SBS World News Radio
Judge orders Texas to suspend new abortion law

SBS World News Radio

Play Episode Listen Later Oct 7, 2021 4:14


A controversial Texas law which to all intents and purposes banned abortions in the state has been challenged by the US Federal Government.

The 11th Hour with Brian Williams
Day 260: Judge halts anti-abortion law in Texas

The 11th Hour with Brian Williams

Play Episode Listen Later Oct 7, 2021 43:28


A federal judge has temporarily halted the Texas law nearly banning all abortion. The state has appealed that judge's decision. Plus, Mitch McConnell has finally given Democrats the offer of a deal to keep the United States from defaulting on its debt, something economic experts say would be economically devastating for the globe. We discuss that and more with Peter Baker, Susan Page, Claire McCaskill, Eugene Robinson, Tim Miller, and Dr. Kavita Patel.

Slices of Wenatchee
CWH saw more COVID deaths in Sept. than any other month; Locals protest Texas abortion law; 30 under 35 winner Henry Hernandez

Slices of Wenatchee

Play Episode Listen Later Oct 5, 2021 7:55


Today - twenty-eight COVID-19 patients died in September at Central Washington Hospital, the most in a single month since the pandemic began. Also, last week a crowd of roughly 200 gathered at Memorial Park before marching through Wenatchee to protest a recent Texas abortion law. Finally we're taking a moment to highlight a Wenatchee 30 Under 35 winner from the 2021 awards. Henry Hernandez. Henry is a Business adviser at Quincy Financial Services. To learn more about these stories visit us at wenatcheeworld.com Support the show: https://www.wenatcheeworld.com/site/forms/subscription_services/ See omnystudio.com/listener for privacy information.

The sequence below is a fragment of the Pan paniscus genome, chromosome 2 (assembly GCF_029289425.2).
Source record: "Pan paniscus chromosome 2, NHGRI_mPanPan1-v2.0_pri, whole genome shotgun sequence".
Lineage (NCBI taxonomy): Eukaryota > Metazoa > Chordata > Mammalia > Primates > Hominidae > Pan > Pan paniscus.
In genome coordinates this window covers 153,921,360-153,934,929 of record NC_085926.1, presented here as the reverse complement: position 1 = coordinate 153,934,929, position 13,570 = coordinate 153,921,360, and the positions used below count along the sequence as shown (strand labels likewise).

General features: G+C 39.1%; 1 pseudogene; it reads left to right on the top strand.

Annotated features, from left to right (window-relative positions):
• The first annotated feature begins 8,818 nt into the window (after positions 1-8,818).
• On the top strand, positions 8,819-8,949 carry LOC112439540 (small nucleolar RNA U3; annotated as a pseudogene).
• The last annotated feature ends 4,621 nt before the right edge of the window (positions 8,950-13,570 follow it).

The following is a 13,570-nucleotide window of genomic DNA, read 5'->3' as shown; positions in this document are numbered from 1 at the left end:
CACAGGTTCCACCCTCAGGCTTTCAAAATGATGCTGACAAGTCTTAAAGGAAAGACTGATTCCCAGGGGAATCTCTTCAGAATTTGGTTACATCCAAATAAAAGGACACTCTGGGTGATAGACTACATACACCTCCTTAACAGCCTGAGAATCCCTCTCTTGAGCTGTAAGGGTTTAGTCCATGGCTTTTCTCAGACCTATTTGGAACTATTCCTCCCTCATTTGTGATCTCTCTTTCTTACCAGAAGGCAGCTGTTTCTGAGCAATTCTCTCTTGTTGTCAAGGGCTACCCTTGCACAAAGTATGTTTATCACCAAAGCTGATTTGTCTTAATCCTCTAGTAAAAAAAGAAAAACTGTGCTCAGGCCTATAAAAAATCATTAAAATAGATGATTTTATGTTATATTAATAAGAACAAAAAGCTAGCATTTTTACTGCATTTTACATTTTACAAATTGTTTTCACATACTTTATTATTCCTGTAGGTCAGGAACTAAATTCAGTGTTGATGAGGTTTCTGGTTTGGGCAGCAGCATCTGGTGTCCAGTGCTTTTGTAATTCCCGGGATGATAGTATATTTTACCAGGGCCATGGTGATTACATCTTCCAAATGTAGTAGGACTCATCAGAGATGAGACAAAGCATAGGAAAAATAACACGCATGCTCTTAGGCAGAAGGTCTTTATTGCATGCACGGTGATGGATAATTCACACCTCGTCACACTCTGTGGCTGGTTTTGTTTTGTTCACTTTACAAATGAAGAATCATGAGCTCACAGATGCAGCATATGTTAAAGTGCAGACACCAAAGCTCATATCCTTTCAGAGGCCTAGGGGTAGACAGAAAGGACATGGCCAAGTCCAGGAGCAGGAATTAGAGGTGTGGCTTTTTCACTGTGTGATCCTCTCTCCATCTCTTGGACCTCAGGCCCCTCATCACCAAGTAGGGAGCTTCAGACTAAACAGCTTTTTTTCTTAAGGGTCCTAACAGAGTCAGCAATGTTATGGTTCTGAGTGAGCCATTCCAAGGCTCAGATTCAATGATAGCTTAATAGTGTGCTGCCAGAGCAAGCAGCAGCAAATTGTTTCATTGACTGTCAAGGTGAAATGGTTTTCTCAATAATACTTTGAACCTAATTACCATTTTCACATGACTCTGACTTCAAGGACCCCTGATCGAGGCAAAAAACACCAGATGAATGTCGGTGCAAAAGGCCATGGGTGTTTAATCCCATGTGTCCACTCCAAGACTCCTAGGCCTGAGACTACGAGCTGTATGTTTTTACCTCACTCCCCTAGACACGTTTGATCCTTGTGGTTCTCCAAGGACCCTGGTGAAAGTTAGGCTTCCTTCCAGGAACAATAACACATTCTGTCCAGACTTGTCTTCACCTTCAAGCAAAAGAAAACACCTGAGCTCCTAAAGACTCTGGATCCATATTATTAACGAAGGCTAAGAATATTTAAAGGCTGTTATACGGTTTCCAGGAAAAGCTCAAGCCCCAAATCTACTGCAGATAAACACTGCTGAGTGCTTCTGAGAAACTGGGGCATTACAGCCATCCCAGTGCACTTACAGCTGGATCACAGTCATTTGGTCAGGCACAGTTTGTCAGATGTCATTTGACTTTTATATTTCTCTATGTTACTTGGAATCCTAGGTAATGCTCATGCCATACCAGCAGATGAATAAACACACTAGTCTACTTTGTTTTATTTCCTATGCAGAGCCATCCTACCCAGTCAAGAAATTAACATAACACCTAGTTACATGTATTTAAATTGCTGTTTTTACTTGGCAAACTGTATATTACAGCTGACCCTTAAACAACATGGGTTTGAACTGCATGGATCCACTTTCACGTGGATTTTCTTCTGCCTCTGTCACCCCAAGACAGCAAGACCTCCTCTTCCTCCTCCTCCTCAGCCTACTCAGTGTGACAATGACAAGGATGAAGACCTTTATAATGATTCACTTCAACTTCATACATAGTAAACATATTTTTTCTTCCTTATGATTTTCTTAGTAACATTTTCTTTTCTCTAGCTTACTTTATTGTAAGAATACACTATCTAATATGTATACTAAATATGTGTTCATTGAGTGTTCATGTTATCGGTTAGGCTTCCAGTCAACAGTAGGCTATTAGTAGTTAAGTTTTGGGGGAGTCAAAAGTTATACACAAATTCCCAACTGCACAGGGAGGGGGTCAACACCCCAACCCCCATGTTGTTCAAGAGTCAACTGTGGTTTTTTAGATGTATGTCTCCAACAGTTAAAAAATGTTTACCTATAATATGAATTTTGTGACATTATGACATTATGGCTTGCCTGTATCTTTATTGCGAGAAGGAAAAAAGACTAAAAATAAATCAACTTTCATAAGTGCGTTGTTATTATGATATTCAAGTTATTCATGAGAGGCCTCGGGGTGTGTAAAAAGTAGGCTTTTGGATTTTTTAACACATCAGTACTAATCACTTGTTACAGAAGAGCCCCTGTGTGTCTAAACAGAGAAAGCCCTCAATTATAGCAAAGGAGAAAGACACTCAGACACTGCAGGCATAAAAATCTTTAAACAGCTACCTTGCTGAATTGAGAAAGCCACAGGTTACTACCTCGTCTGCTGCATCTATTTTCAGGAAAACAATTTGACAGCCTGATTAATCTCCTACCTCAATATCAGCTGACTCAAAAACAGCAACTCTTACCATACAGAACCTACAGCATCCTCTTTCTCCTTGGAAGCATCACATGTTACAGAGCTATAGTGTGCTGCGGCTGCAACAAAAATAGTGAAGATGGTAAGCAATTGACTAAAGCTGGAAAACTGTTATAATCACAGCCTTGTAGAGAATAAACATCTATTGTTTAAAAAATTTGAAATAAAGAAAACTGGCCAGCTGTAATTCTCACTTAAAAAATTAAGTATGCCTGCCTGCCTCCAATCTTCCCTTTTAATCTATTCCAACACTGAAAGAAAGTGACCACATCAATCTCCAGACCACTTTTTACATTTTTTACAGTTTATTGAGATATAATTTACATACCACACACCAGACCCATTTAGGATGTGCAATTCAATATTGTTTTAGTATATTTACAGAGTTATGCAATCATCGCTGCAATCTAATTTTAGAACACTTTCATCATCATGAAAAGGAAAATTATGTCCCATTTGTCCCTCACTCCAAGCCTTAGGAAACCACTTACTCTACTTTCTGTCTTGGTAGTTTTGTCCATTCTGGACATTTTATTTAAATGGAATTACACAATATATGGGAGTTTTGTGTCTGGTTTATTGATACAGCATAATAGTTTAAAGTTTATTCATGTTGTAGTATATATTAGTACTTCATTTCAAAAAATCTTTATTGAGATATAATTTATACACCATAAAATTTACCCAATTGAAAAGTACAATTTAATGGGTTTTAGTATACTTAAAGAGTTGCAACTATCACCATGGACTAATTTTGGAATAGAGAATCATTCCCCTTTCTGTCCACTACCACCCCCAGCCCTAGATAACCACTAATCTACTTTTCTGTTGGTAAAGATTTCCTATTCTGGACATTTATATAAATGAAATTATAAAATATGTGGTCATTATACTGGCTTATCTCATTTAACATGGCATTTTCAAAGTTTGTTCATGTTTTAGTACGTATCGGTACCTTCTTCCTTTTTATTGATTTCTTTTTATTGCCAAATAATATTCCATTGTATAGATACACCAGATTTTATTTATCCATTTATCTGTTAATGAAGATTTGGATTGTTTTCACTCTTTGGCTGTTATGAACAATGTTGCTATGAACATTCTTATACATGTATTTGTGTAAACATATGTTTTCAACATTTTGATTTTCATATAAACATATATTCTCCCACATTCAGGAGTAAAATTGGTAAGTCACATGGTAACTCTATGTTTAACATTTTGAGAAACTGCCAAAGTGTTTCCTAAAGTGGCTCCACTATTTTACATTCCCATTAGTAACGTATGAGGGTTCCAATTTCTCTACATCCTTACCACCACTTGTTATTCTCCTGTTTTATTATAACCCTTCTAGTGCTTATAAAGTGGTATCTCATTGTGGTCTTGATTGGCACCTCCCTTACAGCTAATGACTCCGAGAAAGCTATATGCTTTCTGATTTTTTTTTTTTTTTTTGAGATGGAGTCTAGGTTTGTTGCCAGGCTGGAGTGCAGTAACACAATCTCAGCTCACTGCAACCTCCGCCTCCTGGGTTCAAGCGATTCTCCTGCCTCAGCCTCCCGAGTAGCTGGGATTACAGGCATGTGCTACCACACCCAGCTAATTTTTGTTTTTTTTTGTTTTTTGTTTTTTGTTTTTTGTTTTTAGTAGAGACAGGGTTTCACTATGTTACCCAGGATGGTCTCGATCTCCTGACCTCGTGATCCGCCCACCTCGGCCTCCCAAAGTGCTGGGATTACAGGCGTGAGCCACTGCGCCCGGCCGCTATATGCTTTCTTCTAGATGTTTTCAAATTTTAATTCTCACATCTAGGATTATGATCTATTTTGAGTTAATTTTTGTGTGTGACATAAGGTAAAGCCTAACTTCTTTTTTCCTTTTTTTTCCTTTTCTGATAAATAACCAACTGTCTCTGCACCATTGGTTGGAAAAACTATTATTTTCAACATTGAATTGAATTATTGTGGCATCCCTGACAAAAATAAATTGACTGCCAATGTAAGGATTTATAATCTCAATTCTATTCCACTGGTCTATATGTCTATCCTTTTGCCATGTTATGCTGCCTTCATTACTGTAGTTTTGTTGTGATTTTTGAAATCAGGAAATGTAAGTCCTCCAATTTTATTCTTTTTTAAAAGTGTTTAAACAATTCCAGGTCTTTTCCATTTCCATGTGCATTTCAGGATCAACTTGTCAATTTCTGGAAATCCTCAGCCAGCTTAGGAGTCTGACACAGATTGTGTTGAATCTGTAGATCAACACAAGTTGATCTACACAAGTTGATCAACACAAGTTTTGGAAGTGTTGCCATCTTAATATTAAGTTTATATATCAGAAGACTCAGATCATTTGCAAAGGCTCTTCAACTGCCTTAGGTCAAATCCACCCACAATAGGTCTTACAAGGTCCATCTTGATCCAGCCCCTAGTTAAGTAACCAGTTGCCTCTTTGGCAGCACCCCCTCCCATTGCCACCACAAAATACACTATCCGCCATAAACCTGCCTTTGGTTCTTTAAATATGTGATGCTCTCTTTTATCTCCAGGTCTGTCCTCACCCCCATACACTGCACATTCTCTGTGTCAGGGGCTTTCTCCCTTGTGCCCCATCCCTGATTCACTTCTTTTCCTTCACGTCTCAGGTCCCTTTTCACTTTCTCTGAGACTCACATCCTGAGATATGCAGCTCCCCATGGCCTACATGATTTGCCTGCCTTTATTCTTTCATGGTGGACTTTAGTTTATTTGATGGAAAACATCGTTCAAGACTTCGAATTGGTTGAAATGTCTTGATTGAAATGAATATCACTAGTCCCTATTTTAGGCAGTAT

The Pete Kaliner Show
Pete Kaliner: Even The Liberal Media Can't Buy In To Texas' Abortion Law

The Pete Kaliner Show

Play Episode Listen Later Oct 4, 2021 31:59


In Hour 2 of the program, Pete continues to talk about the protests in Charlotte on Saturday about Texas' abortion ban... Support the show: https://www.patreon.com/petekalinershow See omnystudio.com/listener for privacy information.

FIVE MINUTE NEWS
Texas abortion law sparks hundreds of protests against state restrictions.

FIVE MINUTE NEWS

Play Episode Listen Later Oct 4, 2021 7:21


Texas abortion law sparks hundreds of protests against state restrictions. As redistricting work begins, Democrats' prospects looking better. Clean up crews working to limit damage from California oil spill. You can subscribe to Five Minute News with Anthony Davis on YouTube, with your preferred podcast app, ask your smart speaker, or enable Five Minute News as your Amazon Alexa Flash Briefing skill.  Subscribe, rate and review at www.fiveminute.news  Five Minute News is an Evergreen Podcast, covering politics, inequality, health and climate - delivering independent, unbiased and essential world news, daily. 

TonioTimeDaily
Abortion laws part 5 (final part)

TonioTimeDaily

Play Episode Listen Later Oct 4, 2021 15:48